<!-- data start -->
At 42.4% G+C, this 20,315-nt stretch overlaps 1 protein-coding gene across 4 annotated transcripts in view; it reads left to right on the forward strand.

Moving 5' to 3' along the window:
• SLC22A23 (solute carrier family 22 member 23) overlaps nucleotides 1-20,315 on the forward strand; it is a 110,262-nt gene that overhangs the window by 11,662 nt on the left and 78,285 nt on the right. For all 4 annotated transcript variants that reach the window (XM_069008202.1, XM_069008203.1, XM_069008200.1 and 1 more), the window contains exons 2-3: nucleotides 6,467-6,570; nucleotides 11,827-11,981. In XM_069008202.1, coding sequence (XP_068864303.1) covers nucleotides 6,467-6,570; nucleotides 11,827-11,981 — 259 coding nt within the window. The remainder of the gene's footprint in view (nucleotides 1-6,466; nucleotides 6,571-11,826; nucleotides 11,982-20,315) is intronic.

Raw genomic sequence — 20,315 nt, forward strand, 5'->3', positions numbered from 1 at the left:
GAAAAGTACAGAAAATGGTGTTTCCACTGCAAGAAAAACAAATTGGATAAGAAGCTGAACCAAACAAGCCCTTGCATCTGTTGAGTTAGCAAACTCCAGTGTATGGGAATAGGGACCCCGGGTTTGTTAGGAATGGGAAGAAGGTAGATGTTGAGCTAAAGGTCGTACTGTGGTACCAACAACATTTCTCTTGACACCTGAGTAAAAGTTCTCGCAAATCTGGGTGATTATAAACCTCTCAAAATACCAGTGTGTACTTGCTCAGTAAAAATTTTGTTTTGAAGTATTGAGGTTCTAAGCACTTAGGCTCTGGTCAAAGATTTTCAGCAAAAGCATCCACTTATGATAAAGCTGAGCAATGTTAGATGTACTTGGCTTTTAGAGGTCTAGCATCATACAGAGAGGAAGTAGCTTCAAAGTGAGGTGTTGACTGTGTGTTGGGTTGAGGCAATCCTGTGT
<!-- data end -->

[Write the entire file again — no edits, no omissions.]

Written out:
At 42.4% G+C, this 20,315-nt stretch overlaps 1 protein-coding gene across 4 annotated transcripts in view; it reads left to right on the forward strand.

Moving 5' to 3' along the window:
• SLC22A23 (solute carrier family 22 member 23) overlaps nucleotides 1-20,315 on the forward strand; it is a 110,262-nt gene that overhangs the window by 11,662 nt on the left and 78,285 nt on the right. For all 4 annotated transcript variants that reach the window (XM_069008202.1, XM_069008203.1, XM_069008200.1 and 1 more), the window contains exons 2-3: nucleotides 6,467-6,570; nucleotides 11,827-11,981. In XM_069008202.1, coding sequence (XP_068864303.1) covers nucleotides 6,467-6,570; nucleotides 11,827-11,981 — 259 coding nt within the window. The remainder of the gene's footprint in view (nucleotides 1-6,466; nucleotides 6,571-11,826; nucleotides 11,982-20,315) is intronic.

Raw genomic sequence — 20,315 nt, forward strand, 5'->3', positions numbered from 1 at the left:
GAAAAGTACAGAAAATGGTGTTTCCACTGCAAGAAAAACAAATTGGATAAGAAGCTGAACCAAACAAGCCCTTGCATCTGTTGAGTTAGCAAACTCCAGTGTATGGGAATAGGGACCCCGGGTTTGTTAGGAATGGGAAGAAGGTAGATGTTGAGCTAAAGGTCGTACTGTGGTACCAACAACATTTCTCTTGACACCTGAGTAAAAGTTCTCGCAAATCTGGGTGATTATAAACCTCTCAAAATACCAGTGTGTACTTGCTCAGTAAAAATTTTGTTTTGAAGTATTGAGGTTCTAAGCACTTAGGCTCTGGTCAAAGATTTTCAGCAAAAGCATCCACTTATGATAAAGCTGAGCAATGTTAGATGTACTTGGCTTTTAGAGGTCTAGCATCATACAGAGAGGAAGTAGCTTCAAAGTGAGGTGTTGACTGTGTGTTGGGTTGAGGCAATCCTGTGT